The renewal and extension of the ParkShuttle system has been the ambition of the city of Capelle aan den IJssel for a while. The system carries over 2,200 passengers on a daily basis. According to alderman Dick van Sluis this number will increase significantly: ‘With the extension in 2020 the system in the unique link between the Waterbus and the subway network of Rotterdam. We expect the number of daily passengers to increase with 20% as a result.’

MRDH contributes 600,000 Euro per year to the operations of the system. The city of Capelle aan den IJssel and De Verkeersonderming contributed financially to the delivery of the system.

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Operations contract of Driverless Parkshuttle extended with 2 years

ParkShuttleDick van Sluis, Alderman Roads and Transit, City of Capelle aan den IJssel

[quote]”We are realizing more-and-more that the we have been ahead of our time with the ParkShuttle.”[/quote]
 

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Extension ParkShuttle

The world’s first driverless vehicle, the ParkShuttle at business park Rivium in the city of Capelle aan den IJssel (the Netherlands) will continue operations for at least 2 more years. The Metropolitan region Rotterdam The Hague (MRDH) confirmed the extension until late 2018 of the concession of operator Connexxion last week. The city of Capelle aan den IJssel has voiced the intent to renew the system and expand it once the concession runs out.

The ParkShuttle is operational since 1999, making it the first driverless vehicle system in the world. In the 17 years that have passed, it has grown into a big success with the system carrying over 2,000 passengers per day. Although not showing their age, the currently operational vehicles are over 13 years old and have each driven over 200,000 kilometers. As part of the extension of the concession remedial works will be conducted to correct the rutting of the road and restore the driving comfort.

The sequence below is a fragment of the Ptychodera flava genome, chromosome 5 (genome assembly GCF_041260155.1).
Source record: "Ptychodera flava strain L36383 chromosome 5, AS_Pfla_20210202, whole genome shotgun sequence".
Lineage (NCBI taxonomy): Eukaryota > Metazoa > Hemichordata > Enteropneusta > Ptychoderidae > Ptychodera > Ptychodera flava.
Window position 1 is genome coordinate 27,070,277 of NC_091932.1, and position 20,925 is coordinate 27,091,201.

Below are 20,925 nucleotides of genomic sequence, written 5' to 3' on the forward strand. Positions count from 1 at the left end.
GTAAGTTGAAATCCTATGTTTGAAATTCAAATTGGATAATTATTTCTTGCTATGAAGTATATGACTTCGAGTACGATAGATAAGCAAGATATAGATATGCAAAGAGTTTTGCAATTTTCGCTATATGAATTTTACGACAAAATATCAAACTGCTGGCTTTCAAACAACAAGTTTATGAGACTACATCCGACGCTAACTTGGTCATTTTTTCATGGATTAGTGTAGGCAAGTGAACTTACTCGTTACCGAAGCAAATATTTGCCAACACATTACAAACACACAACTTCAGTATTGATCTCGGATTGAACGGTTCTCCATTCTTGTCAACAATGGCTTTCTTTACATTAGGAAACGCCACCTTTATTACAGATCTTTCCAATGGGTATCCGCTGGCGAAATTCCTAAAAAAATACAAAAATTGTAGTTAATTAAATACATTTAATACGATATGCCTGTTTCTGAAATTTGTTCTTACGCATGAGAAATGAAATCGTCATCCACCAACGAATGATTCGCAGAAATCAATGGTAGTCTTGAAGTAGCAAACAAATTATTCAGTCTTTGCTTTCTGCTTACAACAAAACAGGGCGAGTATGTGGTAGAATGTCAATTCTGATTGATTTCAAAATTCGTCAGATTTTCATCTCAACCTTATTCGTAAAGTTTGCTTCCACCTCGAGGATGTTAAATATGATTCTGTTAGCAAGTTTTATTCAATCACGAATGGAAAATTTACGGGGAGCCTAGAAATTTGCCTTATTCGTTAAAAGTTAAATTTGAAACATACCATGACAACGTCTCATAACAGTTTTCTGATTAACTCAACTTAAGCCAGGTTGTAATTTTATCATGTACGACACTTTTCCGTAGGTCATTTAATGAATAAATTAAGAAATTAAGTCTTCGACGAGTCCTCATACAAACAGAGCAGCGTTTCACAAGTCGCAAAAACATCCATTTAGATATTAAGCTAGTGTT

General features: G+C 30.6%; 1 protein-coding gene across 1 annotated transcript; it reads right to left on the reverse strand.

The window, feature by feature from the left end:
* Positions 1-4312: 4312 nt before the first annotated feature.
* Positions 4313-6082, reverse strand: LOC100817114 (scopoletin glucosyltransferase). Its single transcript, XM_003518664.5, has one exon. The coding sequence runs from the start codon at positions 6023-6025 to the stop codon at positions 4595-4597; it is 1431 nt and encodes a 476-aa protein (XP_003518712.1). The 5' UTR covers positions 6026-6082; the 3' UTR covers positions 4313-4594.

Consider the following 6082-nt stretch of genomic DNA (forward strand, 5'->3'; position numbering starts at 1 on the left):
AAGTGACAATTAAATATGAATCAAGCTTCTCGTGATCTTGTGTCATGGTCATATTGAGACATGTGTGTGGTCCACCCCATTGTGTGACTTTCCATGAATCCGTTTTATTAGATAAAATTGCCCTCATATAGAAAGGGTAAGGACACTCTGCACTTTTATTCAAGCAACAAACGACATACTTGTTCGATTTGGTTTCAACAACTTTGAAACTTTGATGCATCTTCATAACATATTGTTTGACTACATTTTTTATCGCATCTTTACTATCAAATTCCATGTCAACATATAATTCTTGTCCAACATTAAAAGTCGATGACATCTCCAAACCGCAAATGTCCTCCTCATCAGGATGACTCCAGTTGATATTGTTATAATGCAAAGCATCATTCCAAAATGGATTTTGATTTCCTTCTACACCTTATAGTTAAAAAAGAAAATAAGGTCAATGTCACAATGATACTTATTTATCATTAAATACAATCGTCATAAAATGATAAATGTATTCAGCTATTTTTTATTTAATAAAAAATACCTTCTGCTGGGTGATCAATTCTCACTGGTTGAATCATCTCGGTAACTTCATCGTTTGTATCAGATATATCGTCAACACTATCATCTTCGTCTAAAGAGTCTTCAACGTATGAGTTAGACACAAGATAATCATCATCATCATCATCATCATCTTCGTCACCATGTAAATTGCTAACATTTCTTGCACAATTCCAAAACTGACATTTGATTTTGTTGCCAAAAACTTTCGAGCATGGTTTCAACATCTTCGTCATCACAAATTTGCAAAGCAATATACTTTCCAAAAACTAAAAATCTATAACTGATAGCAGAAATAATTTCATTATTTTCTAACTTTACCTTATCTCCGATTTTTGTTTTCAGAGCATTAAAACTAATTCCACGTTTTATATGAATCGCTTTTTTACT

Extension ParkShuttle

The high appreciation scores of the passengers in combination with the positive influence of the system on business park Rivium as a location for companies, are the basis of the decision to extend the concession. A recent survey of passengers shows the ParkShuttle scores favorably in comparison to a bus service on reliability, operational hours, waiting times and passenger information.

The city of Capelle aan den IJssel has the intent to renew and extend the system by late 2018. The initial extension will be towards a stop at the ‘Van Brienenoord’ bridge where a station for the Waterbus will be created. In addition the location will house a rental facility for electric bikes. The route to this location runs over public roads, amongst manually driven traffic. As such the ParkShuttle is likely to be the first autonomous system operating in mixed traffic without actually featuring a safety driver or steward on-board.

   

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Ahead of Time